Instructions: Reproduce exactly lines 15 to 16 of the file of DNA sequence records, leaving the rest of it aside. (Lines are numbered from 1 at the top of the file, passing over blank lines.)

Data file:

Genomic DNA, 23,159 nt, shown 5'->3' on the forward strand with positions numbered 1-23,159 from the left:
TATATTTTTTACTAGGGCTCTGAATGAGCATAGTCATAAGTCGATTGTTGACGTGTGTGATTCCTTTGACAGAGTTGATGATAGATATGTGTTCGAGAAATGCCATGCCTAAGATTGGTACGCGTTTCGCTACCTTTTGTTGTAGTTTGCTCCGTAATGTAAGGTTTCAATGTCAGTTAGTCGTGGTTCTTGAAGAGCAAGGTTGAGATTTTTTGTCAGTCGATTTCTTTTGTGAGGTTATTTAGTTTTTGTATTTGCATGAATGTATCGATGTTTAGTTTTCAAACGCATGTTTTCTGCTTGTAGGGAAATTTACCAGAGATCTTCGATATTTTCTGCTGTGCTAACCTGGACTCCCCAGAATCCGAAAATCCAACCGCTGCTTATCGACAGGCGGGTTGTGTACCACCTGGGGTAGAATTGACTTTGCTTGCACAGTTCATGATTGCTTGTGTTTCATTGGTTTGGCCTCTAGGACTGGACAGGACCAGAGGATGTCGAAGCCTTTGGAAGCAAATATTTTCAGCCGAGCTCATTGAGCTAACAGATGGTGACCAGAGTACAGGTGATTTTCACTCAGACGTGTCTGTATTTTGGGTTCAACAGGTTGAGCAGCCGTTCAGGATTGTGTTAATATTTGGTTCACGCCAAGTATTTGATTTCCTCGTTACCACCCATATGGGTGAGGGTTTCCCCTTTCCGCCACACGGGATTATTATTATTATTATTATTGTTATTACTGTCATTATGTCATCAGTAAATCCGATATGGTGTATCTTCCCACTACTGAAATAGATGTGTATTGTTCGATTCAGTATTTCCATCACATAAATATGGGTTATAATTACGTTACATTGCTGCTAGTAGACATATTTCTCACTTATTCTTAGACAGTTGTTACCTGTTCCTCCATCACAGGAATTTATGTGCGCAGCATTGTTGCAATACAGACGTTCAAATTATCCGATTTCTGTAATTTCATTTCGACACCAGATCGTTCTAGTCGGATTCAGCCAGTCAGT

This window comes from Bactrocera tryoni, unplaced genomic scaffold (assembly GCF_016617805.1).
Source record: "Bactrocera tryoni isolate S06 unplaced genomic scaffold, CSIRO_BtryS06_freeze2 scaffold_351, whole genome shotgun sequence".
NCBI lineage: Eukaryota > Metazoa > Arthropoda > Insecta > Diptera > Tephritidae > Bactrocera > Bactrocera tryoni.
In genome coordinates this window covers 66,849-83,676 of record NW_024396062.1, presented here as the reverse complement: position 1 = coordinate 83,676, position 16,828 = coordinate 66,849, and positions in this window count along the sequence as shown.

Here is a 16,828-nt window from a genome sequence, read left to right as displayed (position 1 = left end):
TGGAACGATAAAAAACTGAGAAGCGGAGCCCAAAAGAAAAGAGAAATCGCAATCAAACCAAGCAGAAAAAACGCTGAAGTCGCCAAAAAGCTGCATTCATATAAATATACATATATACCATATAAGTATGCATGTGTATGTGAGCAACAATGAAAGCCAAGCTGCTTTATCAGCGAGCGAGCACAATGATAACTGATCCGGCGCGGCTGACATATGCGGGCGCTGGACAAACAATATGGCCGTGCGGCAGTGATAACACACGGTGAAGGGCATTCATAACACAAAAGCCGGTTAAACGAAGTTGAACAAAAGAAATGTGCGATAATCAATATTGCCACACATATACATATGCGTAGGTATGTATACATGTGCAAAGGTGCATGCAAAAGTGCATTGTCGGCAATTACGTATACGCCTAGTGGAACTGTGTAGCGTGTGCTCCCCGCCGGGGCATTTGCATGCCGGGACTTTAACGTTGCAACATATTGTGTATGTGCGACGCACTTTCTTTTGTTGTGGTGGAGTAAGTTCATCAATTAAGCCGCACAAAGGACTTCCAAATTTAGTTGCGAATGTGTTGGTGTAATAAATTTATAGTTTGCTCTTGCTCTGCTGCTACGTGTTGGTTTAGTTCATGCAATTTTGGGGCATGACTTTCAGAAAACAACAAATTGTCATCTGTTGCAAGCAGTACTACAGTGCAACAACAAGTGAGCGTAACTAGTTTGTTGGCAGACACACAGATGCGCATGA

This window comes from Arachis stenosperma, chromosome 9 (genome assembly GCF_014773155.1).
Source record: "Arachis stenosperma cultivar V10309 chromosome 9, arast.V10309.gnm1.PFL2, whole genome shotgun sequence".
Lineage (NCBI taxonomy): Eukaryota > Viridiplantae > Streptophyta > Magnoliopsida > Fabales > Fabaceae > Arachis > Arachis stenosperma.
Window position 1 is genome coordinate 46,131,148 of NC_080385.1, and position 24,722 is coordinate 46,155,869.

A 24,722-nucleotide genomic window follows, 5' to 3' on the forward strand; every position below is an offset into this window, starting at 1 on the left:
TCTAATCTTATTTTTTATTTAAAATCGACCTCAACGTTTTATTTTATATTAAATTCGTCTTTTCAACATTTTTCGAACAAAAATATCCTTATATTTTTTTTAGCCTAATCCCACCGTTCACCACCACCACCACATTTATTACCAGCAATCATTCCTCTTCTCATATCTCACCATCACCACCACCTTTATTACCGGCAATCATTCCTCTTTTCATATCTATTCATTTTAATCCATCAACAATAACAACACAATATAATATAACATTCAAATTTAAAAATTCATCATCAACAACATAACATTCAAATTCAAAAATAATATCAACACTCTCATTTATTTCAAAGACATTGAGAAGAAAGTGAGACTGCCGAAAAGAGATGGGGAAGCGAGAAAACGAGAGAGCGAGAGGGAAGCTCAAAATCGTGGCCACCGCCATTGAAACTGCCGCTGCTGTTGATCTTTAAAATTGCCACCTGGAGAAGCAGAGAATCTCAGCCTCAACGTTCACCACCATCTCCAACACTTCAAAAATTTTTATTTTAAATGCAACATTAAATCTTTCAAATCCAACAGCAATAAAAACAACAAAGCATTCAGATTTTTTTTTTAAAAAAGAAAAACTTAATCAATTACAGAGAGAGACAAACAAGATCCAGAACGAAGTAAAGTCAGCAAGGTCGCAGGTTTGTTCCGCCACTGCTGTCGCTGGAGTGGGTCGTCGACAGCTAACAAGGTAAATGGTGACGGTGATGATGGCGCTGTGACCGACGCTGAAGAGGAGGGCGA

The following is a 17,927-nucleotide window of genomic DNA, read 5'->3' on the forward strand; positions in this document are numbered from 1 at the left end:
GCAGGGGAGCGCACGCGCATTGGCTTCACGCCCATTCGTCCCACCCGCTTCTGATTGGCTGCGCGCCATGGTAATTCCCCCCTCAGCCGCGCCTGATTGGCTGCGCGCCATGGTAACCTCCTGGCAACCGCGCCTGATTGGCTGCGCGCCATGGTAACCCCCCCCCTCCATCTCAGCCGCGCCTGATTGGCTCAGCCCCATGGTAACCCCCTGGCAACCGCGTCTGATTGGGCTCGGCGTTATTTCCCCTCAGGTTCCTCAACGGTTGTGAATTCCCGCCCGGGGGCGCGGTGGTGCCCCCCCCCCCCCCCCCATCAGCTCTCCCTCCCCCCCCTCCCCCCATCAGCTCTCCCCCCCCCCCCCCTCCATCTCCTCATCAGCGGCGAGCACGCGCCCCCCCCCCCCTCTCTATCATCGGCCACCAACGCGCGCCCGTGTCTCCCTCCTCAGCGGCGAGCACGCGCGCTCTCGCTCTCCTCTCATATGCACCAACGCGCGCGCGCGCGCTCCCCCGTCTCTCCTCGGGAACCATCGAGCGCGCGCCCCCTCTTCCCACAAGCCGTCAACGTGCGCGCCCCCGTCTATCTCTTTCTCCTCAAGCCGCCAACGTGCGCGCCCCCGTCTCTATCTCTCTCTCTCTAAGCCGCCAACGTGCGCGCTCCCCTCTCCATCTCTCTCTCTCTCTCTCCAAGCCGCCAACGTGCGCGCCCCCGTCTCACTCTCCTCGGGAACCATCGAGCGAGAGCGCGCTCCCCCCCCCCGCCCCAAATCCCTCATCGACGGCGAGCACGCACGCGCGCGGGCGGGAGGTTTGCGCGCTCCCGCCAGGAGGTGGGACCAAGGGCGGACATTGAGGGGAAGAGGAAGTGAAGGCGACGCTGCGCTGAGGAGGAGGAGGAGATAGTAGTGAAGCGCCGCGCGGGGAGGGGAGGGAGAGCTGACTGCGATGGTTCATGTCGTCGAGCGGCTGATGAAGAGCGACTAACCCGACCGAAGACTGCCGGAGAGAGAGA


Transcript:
The following is a 17,927-nucleotide window of genomic DNA, read 5'->3' on the forward strand; positions in this document are numbered from 1 at the left end:
GCAGGGGAGCGCACGCGCATTGGCTTCACGCCCATTCGTCCCACCCGCTTCTGATTGGCTGCGCGCCATGGTAATTCCCCCCTCAGCCGCGCCTGATTGGCTGCGCGCCATGGTAACCTCCTGGCAACCGCGCCTGATTGGCTGCGCGCCATGGTAACCCCCCCCCTCCATCTCAGCCGCGCCTGATTGGCTCAGCCCCATGGTAACCCCCTGGCAACCGCGTCTGATTGGGCTCGGCGTTATTTCCCCTCAGGTTCCTCAACGGTTGTGAATTCCCGCCCGGGGGCGCGGTGGTGCCCCCCCCCCCCCCCCCATCAGCTCTCCCTCCCCCCCCTCCCCCCATCAGCTCTCCCCCCCCCCCCCCTCCATCTCCTCATCAGCGGCGAGCACGCGCCCCCCCCCCCCTCTCTATCATCGGCCACCAACGCGCGCCCGTGTCTCCCTCCTCAGCGGCGAGCACGCGCGCTCTCGCTCTCCTCTCATATGCACCAACGCGCGCGCGCGCGCTCCCCCGTCTCTCCTCGGGAACCATCGAGCGCGCGCCCCCTCTTCCCACAAGCCGTCAACGTGCGCGCCCCCGTCTATCTCTTTCTCCTCAAGCCGCCAACGTGCGCGCCCCCGTCTCTATCTCTCTCTCTCTAAGCCGCCAACGTGCGCGCTCCCCTCTCCATCTCTCTCTCTCTCTCTCCAAGCCGCCAACGTGCGCGCCCCCGTCTCACTCTCCTCGGGAACCATCGAGCGAGAGCGCGCTCCCCCCCCCCGCCCCAAATCCCTCATCGACGGCGAGCACGCACGCGCGCGGGCGGGAGGTTTGCGCGCTCCCGCCAGGAGGTGGGACCAAGGGCGGACATTGAGGGGAAGAGGAAGTGAAGGCGACGCTGCGCTGAGGAGGAGGAGGAGATAGTAGTGAAGCGCCGCGCGGGGAGGGGAGGGAGAGCTGACTGCGATGGTTCATGTCGTCGAGCGGCTGATGAAGAGCGACTAACCCGACCGAAGACTGCCGGAGAGAGAGA